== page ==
Endometrial thickness and Doppler velocimetry of the uterine arteries as discriminators of endometrial status in women with postmenopausal bleeding: a comparative study
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OBJECTIVE: Our purpose was to compare the ability of transvaginal Doppler ultrasonographic examination with that of gray-scale ultrasonographic examination to discriminate between benign and malignant and between normal and pathologic endometrium in women with postmenopausal bleeding. STUDY DESIGN: One hundred thirty-eight consecutive women scheduled for curettage because of postmenopausal bleeding underwent transvaginal ultrasonography, including color and spectral Doppler techniques, within 8 days preceding the operation. The thickness of the endometrium was measured. Doppler signals of the maximum blood flow velocity obtained from the two main uterine arteries and subendometrial and intraendometrial arteries were evaluated for pulsatility index and time-averaged maximum velocity. The results of the examinations were compared with the histologic diagnosis of the curettage specimen. RESULTS: Receiver-operator characteristic curves showed endometrial thickness to be a better discriminator between normal and pathologic and between benign and malignant endometrium than any Doppler variable, 14 mm being the optimal threshold value for differentiating between benign and malignant endometrium (sensitivity 88%, specificity 81%). CONCLUSION: Measurement of endometrial thickness with transvaginal ultrasonography is a better method for discriminating between benign and malignant or normal and pathologic endometrium than is Doppler velocimetry of the uterine arteries.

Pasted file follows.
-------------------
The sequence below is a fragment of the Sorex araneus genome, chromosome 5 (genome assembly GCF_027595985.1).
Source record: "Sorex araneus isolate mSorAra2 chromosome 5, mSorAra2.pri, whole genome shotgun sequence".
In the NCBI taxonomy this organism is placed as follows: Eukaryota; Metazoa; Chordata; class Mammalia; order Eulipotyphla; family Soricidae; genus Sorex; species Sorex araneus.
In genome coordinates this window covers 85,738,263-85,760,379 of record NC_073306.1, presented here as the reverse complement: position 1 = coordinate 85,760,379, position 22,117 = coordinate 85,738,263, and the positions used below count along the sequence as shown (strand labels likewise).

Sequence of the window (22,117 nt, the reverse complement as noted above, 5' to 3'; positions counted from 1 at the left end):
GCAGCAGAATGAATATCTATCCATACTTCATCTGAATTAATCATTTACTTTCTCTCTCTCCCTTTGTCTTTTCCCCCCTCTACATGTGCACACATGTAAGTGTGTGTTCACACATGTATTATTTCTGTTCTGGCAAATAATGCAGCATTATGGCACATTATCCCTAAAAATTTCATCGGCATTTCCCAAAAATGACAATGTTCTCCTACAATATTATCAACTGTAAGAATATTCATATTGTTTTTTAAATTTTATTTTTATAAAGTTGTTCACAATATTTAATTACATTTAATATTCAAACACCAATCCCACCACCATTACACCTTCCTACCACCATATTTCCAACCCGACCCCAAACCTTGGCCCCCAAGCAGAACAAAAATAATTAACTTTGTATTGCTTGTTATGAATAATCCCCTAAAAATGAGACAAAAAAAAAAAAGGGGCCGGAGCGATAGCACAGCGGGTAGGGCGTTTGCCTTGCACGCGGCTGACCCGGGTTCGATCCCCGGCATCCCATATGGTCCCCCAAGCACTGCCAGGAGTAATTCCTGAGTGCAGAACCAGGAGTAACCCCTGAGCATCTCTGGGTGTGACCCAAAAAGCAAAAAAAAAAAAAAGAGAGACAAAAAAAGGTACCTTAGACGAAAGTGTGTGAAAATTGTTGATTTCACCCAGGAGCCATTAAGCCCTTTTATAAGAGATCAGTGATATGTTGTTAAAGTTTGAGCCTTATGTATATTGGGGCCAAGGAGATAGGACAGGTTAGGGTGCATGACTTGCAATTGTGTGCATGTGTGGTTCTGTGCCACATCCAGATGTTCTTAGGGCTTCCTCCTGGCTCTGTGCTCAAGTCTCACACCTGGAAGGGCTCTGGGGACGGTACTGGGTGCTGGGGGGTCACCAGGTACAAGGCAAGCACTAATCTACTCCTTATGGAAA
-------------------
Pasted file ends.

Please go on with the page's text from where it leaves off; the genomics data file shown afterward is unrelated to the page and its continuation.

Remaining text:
|Research areas and keywords||
Subject classification (UKÄ) – MANDATORY
|Journal||American Journal of Obstetrics and Gynecology|
|Publication status||Published - 1994|